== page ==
Investors tired of the "sell in May" market cliché might want to consider replacing it with "buy at Lent," with stocks typically posting gains over the around 40-day period.
"Over the last 70 years or so, since World War II, we've seen about an average 2 percent gain and markets up 70 percent of the time between Ash Wednesday and Easter," said George Pearkes, an analyst at Bespoke Investment Group.
(Read more: 'Sell in May,' History Says: Pro)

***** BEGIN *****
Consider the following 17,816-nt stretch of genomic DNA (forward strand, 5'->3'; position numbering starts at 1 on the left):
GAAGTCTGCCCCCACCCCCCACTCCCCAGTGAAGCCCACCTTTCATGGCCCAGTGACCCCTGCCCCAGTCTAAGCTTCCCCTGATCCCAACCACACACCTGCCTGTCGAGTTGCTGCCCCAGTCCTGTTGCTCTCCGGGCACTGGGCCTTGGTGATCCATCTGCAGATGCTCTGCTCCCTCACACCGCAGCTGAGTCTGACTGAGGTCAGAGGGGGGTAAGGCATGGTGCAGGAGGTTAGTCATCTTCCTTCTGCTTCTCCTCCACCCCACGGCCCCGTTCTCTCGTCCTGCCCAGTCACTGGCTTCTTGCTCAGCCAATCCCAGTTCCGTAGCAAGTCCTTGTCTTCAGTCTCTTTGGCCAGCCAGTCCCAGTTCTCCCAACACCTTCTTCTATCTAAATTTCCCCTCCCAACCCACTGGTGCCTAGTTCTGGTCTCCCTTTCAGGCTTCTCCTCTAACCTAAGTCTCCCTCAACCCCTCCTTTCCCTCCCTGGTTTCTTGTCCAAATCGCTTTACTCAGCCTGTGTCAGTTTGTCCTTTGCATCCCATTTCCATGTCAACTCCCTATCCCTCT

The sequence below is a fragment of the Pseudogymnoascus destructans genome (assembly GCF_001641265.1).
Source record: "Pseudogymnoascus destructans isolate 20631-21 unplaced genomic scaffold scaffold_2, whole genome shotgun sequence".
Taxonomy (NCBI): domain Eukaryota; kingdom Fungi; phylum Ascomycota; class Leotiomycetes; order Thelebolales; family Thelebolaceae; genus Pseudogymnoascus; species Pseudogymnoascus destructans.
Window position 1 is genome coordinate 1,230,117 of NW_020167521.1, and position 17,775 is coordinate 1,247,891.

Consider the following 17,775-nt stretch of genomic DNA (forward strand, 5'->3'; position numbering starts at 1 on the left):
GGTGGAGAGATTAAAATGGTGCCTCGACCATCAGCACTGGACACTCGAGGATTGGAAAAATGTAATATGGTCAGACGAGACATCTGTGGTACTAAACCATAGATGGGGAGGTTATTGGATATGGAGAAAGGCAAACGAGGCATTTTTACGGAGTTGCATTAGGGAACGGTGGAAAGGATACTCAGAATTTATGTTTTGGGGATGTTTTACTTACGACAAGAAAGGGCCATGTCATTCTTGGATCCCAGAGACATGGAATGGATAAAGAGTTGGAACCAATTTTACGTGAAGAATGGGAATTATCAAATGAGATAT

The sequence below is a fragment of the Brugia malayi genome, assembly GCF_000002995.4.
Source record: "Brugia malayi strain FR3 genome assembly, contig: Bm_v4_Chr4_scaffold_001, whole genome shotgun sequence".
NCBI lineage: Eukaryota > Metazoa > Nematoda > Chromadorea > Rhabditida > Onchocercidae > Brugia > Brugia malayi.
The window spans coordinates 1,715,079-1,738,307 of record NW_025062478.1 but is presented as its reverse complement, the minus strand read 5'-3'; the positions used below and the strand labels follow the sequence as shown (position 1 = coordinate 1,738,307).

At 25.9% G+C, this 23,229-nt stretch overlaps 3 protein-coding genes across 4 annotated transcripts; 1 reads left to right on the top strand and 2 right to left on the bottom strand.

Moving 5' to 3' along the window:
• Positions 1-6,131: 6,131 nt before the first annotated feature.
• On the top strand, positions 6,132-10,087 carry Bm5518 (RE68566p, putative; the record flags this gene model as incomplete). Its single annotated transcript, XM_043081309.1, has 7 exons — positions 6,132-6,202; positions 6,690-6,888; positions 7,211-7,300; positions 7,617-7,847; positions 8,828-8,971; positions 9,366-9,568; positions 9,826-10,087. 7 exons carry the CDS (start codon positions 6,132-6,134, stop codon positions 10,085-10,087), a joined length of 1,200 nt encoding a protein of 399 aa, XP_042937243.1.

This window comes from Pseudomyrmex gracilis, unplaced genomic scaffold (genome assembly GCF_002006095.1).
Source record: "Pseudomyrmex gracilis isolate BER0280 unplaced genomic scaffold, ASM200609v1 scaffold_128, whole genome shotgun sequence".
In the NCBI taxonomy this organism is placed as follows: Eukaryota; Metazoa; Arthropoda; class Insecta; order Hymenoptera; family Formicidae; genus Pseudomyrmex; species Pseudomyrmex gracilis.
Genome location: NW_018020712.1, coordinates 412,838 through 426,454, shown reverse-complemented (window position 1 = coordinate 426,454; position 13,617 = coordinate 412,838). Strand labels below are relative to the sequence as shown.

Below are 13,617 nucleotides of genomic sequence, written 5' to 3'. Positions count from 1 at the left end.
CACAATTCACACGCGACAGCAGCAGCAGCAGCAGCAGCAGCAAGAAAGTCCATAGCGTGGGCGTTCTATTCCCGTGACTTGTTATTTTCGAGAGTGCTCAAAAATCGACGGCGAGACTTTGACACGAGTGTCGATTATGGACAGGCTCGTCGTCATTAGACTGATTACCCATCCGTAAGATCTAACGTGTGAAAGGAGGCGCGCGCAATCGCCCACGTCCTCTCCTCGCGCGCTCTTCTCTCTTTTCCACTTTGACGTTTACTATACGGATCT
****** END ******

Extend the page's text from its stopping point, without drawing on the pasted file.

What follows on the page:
"It's been especially true in the last 25 years. In the last five years, it's happened five times in a row. We see this as a pretty strong trend in seasonality," he told CNBC, although he added he didn't have an explanation.
The gains were particularly striking in 2009, when the S&P 500 ran up around 10.8 percent over the period, and in 2010, there was a 7.6 percent gain.